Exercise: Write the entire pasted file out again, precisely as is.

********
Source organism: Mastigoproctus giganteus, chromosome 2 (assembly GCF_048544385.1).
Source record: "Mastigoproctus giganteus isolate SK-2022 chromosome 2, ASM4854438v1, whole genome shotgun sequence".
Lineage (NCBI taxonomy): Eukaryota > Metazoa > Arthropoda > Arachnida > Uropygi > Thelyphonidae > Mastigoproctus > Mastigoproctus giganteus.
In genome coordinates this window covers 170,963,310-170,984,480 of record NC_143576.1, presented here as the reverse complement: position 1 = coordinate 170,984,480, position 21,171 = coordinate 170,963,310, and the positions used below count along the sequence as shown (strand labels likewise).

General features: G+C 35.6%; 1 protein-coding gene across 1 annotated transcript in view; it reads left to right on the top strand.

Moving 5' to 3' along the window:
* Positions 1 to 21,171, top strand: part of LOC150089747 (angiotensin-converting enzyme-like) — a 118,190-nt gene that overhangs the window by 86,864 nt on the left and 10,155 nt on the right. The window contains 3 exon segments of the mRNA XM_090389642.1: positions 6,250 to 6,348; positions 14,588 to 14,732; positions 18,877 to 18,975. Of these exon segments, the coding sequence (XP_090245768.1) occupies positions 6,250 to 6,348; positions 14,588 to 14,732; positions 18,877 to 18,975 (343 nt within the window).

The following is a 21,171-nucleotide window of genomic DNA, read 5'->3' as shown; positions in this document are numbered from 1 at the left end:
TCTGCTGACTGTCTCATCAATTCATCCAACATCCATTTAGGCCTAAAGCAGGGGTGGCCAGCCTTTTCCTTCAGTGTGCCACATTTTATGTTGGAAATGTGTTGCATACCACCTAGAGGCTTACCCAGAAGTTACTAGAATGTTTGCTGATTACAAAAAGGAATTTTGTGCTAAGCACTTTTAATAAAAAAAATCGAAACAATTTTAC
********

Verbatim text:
Source organism: Mastigoproctus giganteus, chromosome 2 (assembly GCF_048544385.1).
Source record: "Mastigoproctus giganteus isolate SK-2022 chromosome 2, ASM4854438v1, whole genome shotgun sequence".
Lineage (NCBI taxonomy): Eukaryota > Metazoa > Arthropoda > Arachnida > Uropygi > Thelyphonidae > Mastigoproctus > Mastigoproctus giganteus.
In genome coordinates this window covers 170,963,310-170,984,480 of record NC_143576.1, presented here as the reverse complement: position 1 = coordinate 170,984,480, position 21,171 = coordinate 170,963,310, and the positions used below count along the sequence as shown (strand labels likewise).

General features: G+C 35.6%; 1 protein-coding gene across 1 annotated transcript in view; it reads left to right on the top strand.

Moving 5' to 3' along the window:
* Positions 1 to 21,171, top strand: part of LOC150089747 (angiotensin-converting enzyme-like) — a 118,190-nt gene that overhangs the window by 86,864 nt on the left and 10,155 nt on the right. The window contains 3 exon segments of the mRNA XM_090389642.1: positions 6,250 to 6,348; positions 14,588 to 14,732; positions 18,877 to 18,975. Of these exon segments, the coding sequence (XP_090245768.1) occupies positions 6,250 to 6,348; positions 14,588 to 14,732; positions 18,877 to 18,975 (343 nt within the window).

The following is a 21,171-nucleotide window of genomic DNA, read 5'->3' as shown; positions in this document are numbered from 1 at the left end:
TCTGCTGACTGTCTCATCAATTCATCCAACATCCATTTAGGCCTAAAGCAGGGGTGGCCAGCCTTTTCCTTCAGTGTGCCACATTTTATGTTGGAAATGTGTTGCATACCACCTAGAGGCTTACCCAGAAGTTACTAGAATGTTTGCTGATTACAAAAAGGAATTTTGTGCTAAGCACTTTTAATAAAAAAAATCGAAACAATTTTAC